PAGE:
一个聪明的机器人在海洋'暮光区'中的生物间谍

温馨提示:全文约3963字,阅读全文大约需要4分钟

地球上最盛大的迁徙不是非洲的一些食草动物的旅程或天空中的鸟类,而是整个生态系统在开阔的海洋中的垂直运动。今天在中国科学机器人中,一支工程师和海洋学家介绍了他们如何锁定有机体的新自治水下车辆,并在海洋的“暮光区”沿着海洋的运动,一个慢性深入的乐队在650英尺和3,200英尺之间深处,哪些科学家也称为中水。由于一些聪明的工程,研究人员这样做了,而不会慌张这些高度敏感的动物,使Mesobot成为海洋摄影师的开创性新工具。

地球上最盛大的迁徙不是非洲的一些食草动物的旅程或天空中的鸟类,而是整个生态系统在开阔的海洋中的垂直运动。从鱼到甲壳类动物的各种动物,在白天的深处闲逛,黑暗提供捕食者的保护。在晚上,他们迁移到浅滩到牧草。然后,当太阳升起时,他们会再次游回来 - 一个伟大的生物量传送带。

但现在一个间谍游泳在其中:中美洲。今天在中国科学机器人中,一支工程师和海洋学家介绍了他们如何锁定有机体的新自治水下车辆,并在海洋的“暮光区”沿着海洋的运动,一个慢性深入的乐队在650英尺和3,200英尺之间深处,哪些科学家也称为中水。由于一些聪明的工程,研究人员这样做了,而不会慌张这些高度敏感的动物,使Mesobot成为海洋摄影师的开创性新工具。

“这是从工程立场超级凉爽,”东北大学机器人Hanumant Singh说,他开发了海洋机器人,但没有参与这项研究。 “在看着海洋中未开发的地区,这真是一件惊人的工作。”

Mesobot看起来像一个巨大的黄色和黑色的Airpods案例,只有它更加防水,重量为550磅。它可以用连接到表面的研究容器的光纤系绳,或自由游泳。

Mesobot的第一位聪明的工程是其推进系统 - 大型慢动作的螺旋桨,可以产生低速射流。 “为什么我们这么关注扰乱水?”询问Dana Yoerger,Woods Opeographic Ineopographic IneachitutionIneachçis和铅作家的高级科学家。 “大多数中水动物对任何流体动力学扰动都非常敏感。因为通常,那是什么东西来吃它们。“如果你打扰这些动物,你就没有观察到他们的自然行为。 (除非你对他们惹恼了什么。)

第二个聪明的技巧确保Mesobot通过用光爆炸它们不会打扰其受试者。嗯,至少不是白光。 Yoerger和他的团队选择了一个红色的梁,因为它没有渗透海水。 “进化不会浪费很多不能很好地工作的能力,因此大多数动物对红灯盲目,”Yoerger说。这就是为什么当你看到在深海突然弹出的生物发光的生物,它们是蓝色或绿色。 “我们使用红色,”yoerger继续说:“即使红色是漂亮的,因为它不会走得太远。但它并不像动物一样。这是一个很好的记录。所以这是一个折磨:你需要很多光,你需要一个敏感的相机,然后你可以用红色工作。“

使用立体声相机和检测算法,Mesobot解析其受试者的动作并跟随它们。 yoerger和他的同事们在蒙特里湾展示了650英尺深的机器人的能力,因为它被检测到,然后追求狩猎水母。更令人印象深刻,半小时令人偷偷摸摸地遵循一个叫做幼虫动物的脆弱的动物,这类似于蝌蚪,并建造一个巨大的粘液“房子”来过滤其食物。 (机器人最终扰乱了房子的极其敏感的外部结构,但房子的内在结构和动物本身保持不受干扰。)基于他们的测试,该团队估计机器人可能能够在24小时内运行,达到深度3,200英尺。

目前,美贝多特无法收集动物,但在未来,它可以采用吸入系统来扼杀它们。只需观察相机的海洋生物就不会告诉你他们一直在吃什么,因此它们适应食物网络 - 你需要对此进行解剖。如果您想研究他们的生理学,您也需要一个物理标本。 “这个想法是你追随动物一段时间,然后你抓住它。我认为这是非常可行的,“Yoerger说。

Mesobot可能看起来像一个大的Airpods案例,但与其他船员和海洋机器人相比,它实际上非常紧凑。也许最着名的是alvin,树林孔海洋学机构也运作。它重45,000磅,只能从一个特定的船上发射。 Mesobot的较小尺寸意味着构建和更轻松地部署的更便宜,这可能会使平台开放到更多的研究人员。 “这是另一个大奖,”东北大学辛格说。 “它不需要所有这些额外的东西大型绞车,大船。”

科学家们渴望着名,物种正在进行日常垂直迁移,但直到现在他们必须通过在不同的深度捕捉它们来研究它,或者通过声纳在给定时间占据他们在聚集的地方来研究它。毕竟,它不像你可以在水母或幼虫上拍打一个跟踪器,以便在精细的细节中监控其动作。 “我们对大量鱼类有这么少的观察,”加州科学院的鱼类策展人Luiz Rocha说,他在暮光区的珊瑚礁研究礁石,但没有参与这项新工作。 “我们甚至不知道他们是如何游泳的,更不用说他们如何吃东西或它们如何重现。”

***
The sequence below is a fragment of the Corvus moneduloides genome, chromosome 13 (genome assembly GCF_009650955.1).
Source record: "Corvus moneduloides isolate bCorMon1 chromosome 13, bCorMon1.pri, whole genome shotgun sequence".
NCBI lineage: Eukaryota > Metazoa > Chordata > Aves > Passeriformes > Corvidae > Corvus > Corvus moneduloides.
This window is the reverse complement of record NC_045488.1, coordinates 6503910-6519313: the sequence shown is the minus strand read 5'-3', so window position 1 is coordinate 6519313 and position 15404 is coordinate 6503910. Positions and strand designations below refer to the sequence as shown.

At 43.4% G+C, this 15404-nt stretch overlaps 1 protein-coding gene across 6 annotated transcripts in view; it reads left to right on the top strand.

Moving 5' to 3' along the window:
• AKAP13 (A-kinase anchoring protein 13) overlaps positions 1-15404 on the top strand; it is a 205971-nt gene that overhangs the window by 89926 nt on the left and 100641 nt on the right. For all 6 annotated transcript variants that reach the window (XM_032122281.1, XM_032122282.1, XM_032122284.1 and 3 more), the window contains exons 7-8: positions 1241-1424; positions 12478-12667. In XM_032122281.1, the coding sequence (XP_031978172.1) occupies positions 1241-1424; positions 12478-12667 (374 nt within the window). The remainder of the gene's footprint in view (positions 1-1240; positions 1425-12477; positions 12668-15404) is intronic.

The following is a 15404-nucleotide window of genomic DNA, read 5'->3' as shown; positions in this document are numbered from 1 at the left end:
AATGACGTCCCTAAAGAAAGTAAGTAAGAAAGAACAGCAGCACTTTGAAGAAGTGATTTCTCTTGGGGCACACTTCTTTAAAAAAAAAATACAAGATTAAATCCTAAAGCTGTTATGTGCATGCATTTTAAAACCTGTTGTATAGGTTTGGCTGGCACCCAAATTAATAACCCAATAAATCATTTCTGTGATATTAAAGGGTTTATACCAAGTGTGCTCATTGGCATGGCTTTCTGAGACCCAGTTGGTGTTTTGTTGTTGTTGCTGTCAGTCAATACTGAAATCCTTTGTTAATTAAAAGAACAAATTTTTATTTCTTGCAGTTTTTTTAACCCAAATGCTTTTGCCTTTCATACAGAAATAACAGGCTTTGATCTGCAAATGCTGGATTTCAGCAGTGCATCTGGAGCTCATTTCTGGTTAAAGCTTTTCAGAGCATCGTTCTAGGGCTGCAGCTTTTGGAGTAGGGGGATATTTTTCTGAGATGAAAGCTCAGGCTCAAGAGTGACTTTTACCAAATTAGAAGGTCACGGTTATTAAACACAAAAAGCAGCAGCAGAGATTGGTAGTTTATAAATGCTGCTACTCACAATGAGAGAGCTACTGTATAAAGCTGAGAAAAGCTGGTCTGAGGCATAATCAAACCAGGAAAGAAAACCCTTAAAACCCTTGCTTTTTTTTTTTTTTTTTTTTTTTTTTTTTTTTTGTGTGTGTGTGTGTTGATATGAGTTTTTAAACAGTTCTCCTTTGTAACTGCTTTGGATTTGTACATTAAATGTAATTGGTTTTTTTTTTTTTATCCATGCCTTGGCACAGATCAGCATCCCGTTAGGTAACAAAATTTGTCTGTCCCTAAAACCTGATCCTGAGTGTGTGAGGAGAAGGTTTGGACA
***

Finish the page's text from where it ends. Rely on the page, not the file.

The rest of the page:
英文译文:

The grandest migration on Earth isn’t the journey of some herbivore in Africa or a bird in the sky, but the vertical movement of whole ecosystems in the open ocean. All kinds of animals, from fish to crustaceans, hang out in the depths during the day, where the darkness provides protection from predators. At night, they migrate up to the shallows to forage. Then they swim back down again when the sun rises—a great big conveyor belt of biomass.

But now a spy swims among them: Mesobot. Today in the journal Science Robotics, a team of engineers and oceanographers describes how they got a new autonomous underwater vehicle to lock onto movements of organisms and follow them around the ocean’s “twilight zone,” a chronically understudied band between 650 feet and 3,200 feet deep, which scientists also refer to as mid-water. Thanks to some clever engineering, the researchers did so without flustering these highly sensitive animals, making Mesobot a groundbreaking new tool for oceanographers.

“It’s super cool from an engineering standpoint,” says Northeastern University roboticist Hanumant Singh, who develops ocean robots but wasn’t involved in this research. “It's really an amazing piece of work, in terms of looking at an area that's unexplored in the ocean.”

Mesobot looks like a giant yellow-and-black AirPods case, only it’s rather more waterproof and weighs 550 pounds. It can operate with a fiber-optic tether attached to a research vessel at the surface, or swim around freely.